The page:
Iran fires ‘more than a dozen missiles’ at coalition forces in Iraq

The Pentagon in Washington has confirmed that at approximately 1.30am local time on 7 January, Iran launched more than a dozen ballistic missiles against US military and coalition forces in Iraq.

FILE PHOTO (October 2017): An Iraqi Army M1A1M Abrams tank provides cover during a Junior Leaders Course combined-arms training assessment at the Taji Military Complex, Iraq. Photo by Able Seaman Chris Beerens.

The statement said it was clear that thesmissiles were launched from Iran and targeted at least two Iraqi military bases hosting US military and coalition personnel at Al-Assad and Irbil.

“These bases have been on high alert due to indications that the Iranian regime planned to attack our forces and interests in the region,” the Pentagon statement said.

“We are working on initial battle-damage assessments.

“As we evaluate the situation and our response, we will take all necessary measures to protect and defend US personnel, partners and allies in the region.”

Prime Minister Scott Morrison said the Australian government was closely monitoring unfolding events in Iraq.

“Chief of the Defence Force and the ministers for Defence and Foreign Affairs are in frequent contact,” Mr Morrison said.

“I have directed the Chief of the Defence Force to take whatever actions are necessary to protect and defend our ADF and diplomatic personnel and keep Australians safe.

“The CDF has been able to confirm to me at this point that all Australian diplomatic personnel and all ADF personnel are safe, but it is obviously a very fluid situation.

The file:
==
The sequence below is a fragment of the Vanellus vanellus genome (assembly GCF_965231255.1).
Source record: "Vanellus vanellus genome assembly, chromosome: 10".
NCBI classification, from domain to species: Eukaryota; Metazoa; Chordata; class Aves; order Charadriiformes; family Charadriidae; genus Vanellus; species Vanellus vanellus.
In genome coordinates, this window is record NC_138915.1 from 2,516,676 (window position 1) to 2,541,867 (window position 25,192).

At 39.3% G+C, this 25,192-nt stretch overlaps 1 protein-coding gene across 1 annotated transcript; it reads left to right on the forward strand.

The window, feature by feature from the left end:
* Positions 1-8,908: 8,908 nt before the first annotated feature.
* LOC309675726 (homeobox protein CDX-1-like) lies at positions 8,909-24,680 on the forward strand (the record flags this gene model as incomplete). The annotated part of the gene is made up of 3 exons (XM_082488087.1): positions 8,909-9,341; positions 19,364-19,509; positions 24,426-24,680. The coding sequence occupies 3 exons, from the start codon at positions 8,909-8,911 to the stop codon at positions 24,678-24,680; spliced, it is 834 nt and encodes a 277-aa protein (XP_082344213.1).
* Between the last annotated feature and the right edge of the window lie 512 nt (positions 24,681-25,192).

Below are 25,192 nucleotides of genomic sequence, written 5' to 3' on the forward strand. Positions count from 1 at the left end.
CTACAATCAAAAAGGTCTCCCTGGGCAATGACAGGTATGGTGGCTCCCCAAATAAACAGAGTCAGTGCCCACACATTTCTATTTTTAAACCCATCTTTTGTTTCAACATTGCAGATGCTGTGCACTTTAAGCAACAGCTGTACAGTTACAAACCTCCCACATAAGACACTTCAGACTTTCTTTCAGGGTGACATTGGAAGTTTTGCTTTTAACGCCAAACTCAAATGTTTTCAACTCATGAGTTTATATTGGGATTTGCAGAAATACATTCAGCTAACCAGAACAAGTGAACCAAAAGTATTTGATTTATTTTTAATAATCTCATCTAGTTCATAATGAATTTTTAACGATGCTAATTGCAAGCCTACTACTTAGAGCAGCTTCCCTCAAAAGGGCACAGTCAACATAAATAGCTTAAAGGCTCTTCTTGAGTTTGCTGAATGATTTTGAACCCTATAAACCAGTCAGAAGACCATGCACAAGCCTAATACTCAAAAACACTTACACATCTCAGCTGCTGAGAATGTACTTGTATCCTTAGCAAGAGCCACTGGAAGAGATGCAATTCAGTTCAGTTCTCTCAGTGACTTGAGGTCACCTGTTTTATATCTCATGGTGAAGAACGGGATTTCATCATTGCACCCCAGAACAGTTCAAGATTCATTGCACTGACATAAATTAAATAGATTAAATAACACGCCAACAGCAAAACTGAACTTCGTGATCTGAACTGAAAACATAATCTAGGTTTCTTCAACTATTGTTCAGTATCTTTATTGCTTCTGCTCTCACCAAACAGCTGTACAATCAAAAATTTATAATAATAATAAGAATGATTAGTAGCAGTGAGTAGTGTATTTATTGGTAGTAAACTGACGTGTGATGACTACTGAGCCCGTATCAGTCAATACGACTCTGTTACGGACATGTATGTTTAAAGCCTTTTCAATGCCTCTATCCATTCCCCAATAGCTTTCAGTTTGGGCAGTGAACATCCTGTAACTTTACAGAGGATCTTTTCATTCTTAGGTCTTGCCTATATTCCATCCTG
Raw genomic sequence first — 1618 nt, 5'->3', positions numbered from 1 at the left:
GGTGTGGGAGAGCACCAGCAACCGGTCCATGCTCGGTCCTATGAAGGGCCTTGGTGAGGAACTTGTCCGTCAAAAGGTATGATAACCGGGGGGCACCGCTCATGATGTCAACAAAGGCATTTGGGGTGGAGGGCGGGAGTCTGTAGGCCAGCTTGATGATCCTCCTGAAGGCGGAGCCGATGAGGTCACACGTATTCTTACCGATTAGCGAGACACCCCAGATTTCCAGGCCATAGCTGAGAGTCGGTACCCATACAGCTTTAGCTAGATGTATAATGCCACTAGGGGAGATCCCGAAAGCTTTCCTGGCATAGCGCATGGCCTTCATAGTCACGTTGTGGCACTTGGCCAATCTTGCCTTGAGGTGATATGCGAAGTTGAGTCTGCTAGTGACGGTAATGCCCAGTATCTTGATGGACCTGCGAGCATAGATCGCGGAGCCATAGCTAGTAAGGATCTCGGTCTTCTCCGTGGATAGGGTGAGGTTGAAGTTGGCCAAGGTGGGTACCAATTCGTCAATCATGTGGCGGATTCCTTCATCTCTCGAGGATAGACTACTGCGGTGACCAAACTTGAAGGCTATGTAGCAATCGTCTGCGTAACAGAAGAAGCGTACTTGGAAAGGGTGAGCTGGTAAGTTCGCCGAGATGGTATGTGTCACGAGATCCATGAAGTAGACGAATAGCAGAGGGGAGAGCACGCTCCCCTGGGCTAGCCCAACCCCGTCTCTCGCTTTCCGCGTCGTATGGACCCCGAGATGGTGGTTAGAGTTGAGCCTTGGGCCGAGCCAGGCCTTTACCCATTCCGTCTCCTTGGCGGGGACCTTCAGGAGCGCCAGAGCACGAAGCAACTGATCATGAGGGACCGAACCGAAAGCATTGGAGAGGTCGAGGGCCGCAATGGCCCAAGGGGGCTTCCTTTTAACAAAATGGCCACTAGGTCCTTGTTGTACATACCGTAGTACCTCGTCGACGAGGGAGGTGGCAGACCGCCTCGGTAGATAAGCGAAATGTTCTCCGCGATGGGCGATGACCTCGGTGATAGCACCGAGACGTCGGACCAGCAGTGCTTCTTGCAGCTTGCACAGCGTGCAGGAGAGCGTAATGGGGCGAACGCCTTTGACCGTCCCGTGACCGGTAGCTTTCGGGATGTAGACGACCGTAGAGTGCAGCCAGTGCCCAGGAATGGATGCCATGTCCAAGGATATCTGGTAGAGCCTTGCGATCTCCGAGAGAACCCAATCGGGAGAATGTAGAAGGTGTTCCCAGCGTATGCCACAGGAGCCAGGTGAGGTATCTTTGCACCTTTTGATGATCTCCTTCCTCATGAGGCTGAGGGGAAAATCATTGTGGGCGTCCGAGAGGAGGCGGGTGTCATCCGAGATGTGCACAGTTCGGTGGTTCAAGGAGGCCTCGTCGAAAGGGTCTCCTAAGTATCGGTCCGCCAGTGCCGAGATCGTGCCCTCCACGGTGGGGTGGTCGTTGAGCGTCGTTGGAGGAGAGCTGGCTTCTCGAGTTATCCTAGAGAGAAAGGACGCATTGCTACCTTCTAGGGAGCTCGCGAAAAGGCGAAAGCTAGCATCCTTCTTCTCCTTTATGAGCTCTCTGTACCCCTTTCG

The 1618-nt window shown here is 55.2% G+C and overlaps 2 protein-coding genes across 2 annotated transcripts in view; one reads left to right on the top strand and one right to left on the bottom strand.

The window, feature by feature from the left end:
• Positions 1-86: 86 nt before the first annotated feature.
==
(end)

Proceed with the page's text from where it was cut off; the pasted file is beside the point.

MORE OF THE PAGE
“The National Security Committee of Cabinet has been meeting to review this situation and take decisions as necessary since Saturday, is already scheduled to meet again for this purpose tomorrow morning and will be convened sooner should further information be confirmed requiring such a response.”

About 450 ADF personnel are deployed to the Middle East in support of Operation Okra – the ADF’s contribution to the international effort to combat the terrorist threat in Iraq and Syria, with about 300 Australian military and diplomatic staff actually in Iraq.

The bulk of Australian military personnel – about 120 – are at Camp Taji, in Baghdad’s north-west – nowhere near the two bases targeted.

However, opposition leader Anthony Albanese said that some Australian troops were “right next door” to at least one of the American bases.

 

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Brian Hartigan

Managing Editor Contact Publishing Pty Ltd PO Box 3091 Minnamurra NSW 2533 AUSTRALIA

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